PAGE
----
6) Pour the curd into a fine-mesh sieve set over a bowl and press it through with a rubber spatula, leaving the shreds of zest behind (discard shreds). (It is o.k. to leave the zest in the curd, but the texture is different.) Scrape the curd into sterilized jars. Let it cool uncovered. Cap jars of cooled curd with sterilized lids. Refrigerate the curd.

Note: This can be made with lime zest & juice. Use 1 Tablespoon lime zest and 1/2 Cup lime juice and follow the recipe the same way for everything else.

Saturday, January 20, 2018

Cake Slice Bakers Peanut Butter Pretzel Cake

The Cake Slice Bakers are super excited because we have been given access to unpublished recipes for the book The Perfect Cake and this month we are baking some of those cakes. We had a choice between
  1. Fallen Chocolate Cakes p.96
  2. King Cake p.280
  3. Peanut Butter Pretzel Cake p.166
  4. Saffron-Orange Bundt Cake p.342
I chose the Peanut Butter Pretzel Cake because it had a technique I've never tried before and I wanted to see how well it worked. The usual process for a butter cake is to cream the butter and the sugar, add eggs and incorporate them, and then add the dry ingredients and the wet ingredients, often alternating between wet and dry.

This cake is quite different since the dry ingredients are mixed together, then the butter is basically cut into the dry ingredients until peas sized, similar to how you start a pastry. The wet ingredients, including the egg white, are mixed together in a glass measuring cup and then added to the butter/dry ingredient mixture in two parts.

Because this makes a three layer 8-inch in diameter cake I decided to divide the recipe and bake one third in a 6-inch diameter cake pan. I figured that would make it tall enough that I could just cut the layer in half and have a small cake. There are only two of us and so making a three layer large cake is silly. Unfortunately, the cake didn't rise very much, so I ended up baking another third of the recipe so that the finished cake would be proportionally tall enough.

I ran into another problem. My food processor isn't working at the moment and the recipe called for making a flour out of the broken small pretzels. My work-around was to put them in a plastic bag and crush them finely with a rolling pin. It worked pretty well, but the ground pretzels may have allowed for a taller layer. For the second go round I was also low on pretzels, so I substituted almond flour. For both I weighed the ingredients on my food scale. The almond flour layer had a much finer texture but we ended up liking the pretzel layer a little better, even if it was a bit lumpy...it just had a nicer crumb overall.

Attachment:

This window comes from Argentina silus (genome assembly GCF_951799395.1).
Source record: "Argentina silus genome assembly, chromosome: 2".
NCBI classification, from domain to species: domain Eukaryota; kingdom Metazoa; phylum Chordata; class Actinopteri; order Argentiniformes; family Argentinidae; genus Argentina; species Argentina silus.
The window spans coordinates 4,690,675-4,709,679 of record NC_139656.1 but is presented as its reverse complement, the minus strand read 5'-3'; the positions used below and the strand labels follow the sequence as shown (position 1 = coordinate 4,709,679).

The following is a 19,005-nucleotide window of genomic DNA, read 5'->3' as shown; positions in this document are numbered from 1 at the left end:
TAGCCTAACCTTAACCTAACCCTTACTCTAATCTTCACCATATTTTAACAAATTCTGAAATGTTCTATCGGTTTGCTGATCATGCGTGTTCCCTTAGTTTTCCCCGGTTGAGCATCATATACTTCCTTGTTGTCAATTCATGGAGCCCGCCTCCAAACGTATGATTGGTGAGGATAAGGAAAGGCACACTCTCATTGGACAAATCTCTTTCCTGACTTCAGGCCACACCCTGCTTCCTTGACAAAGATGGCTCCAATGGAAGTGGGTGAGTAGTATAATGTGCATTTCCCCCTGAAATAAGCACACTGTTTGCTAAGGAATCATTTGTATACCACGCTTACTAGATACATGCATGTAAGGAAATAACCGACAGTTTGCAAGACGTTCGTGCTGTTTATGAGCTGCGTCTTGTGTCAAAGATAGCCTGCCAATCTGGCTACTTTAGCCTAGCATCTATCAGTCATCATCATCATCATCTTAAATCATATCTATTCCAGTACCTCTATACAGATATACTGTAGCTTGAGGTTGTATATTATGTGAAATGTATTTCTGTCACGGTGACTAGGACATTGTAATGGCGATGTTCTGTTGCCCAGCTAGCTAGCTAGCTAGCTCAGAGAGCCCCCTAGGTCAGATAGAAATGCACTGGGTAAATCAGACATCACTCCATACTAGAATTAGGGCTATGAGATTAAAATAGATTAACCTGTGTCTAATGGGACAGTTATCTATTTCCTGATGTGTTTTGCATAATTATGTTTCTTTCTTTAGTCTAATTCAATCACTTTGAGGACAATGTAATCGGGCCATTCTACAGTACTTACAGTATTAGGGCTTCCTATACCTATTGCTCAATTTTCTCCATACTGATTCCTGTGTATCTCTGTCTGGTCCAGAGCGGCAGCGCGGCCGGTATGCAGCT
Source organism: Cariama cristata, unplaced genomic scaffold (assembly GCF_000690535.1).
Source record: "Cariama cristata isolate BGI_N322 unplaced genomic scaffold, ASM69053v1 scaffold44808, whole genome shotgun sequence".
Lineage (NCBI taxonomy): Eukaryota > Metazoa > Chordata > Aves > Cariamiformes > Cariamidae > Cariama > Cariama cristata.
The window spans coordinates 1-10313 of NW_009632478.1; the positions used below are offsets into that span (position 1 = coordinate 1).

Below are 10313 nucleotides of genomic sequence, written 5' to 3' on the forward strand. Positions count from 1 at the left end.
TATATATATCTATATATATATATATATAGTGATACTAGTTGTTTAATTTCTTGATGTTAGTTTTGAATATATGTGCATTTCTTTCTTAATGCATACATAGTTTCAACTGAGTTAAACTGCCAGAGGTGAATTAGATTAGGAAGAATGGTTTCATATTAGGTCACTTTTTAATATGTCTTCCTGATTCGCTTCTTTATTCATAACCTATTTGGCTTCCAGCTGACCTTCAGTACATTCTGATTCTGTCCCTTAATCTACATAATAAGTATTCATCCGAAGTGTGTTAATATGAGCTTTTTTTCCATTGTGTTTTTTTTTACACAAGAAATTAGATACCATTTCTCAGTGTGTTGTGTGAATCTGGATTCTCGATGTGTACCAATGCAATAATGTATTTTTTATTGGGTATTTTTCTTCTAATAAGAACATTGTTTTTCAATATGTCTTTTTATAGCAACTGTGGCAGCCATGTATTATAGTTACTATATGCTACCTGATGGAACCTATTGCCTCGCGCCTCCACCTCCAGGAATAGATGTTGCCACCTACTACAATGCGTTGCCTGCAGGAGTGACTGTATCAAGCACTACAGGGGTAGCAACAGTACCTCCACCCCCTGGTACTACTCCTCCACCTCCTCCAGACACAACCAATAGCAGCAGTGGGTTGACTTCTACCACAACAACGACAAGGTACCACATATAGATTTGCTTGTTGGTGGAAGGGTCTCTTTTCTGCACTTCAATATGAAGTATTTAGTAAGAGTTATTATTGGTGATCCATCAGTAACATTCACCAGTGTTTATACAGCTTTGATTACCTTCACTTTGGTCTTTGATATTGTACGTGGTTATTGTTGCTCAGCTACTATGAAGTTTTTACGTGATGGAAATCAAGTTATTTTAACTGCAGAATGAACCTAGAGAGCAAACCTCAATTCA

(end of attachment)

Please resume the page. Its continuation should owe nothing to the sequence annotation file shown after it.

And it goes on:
The frosting is delicious, with a true peanut butter flavor and it's very rich and fluffy. I made a full recipe, having forgotten that I didn't need that much. It was the next day and I was tired, to tell the truth. Still, I was able to be generous with the frosting. Although I didn't have a large number of pretzels left, I did have enough to circle the bottom of the cake with whole ones. I don't like candied peanuts, so I skipped that part, and then I decided to have the cake pop by using a small amount of ganache to decorate the top and down the sides. The tiny bit of extra bitter ganache really tempered the super rich and sweet frosting, so, even though the recipe doesn't call for it, you may want to add it if you make this recipe.

Because The Perfect Cake is not in print yet, I won't be including the recipe, but you can order it in advance to be sure that you can make this wonderful cake once the book is available.

Tuesday, January 16, 2018

A Tartine Polenta Bread for the Babes

Seems like a long time since I've posted, but until the day before yesterday I've not been cooking or baking anything that warrants posting...boring! That has changed!!

Fortunately, Elizabeth of 'blog from OUR  Kitchen', the Bread Baking Babes Kitchen of the Month, chose a Tartine bread for our enjoyment. Tartine is an artisan bakery in San Francisco. They make slow-rise natural yeast breads with attention being paid to the crust and to a soft, moist, somewhat holey interior (think Swiss cheese). The extra holes are created by both using a high-hydration dough (lots of water) and careful handling so that air from the expanding yeasts is retained in the dough during shaping.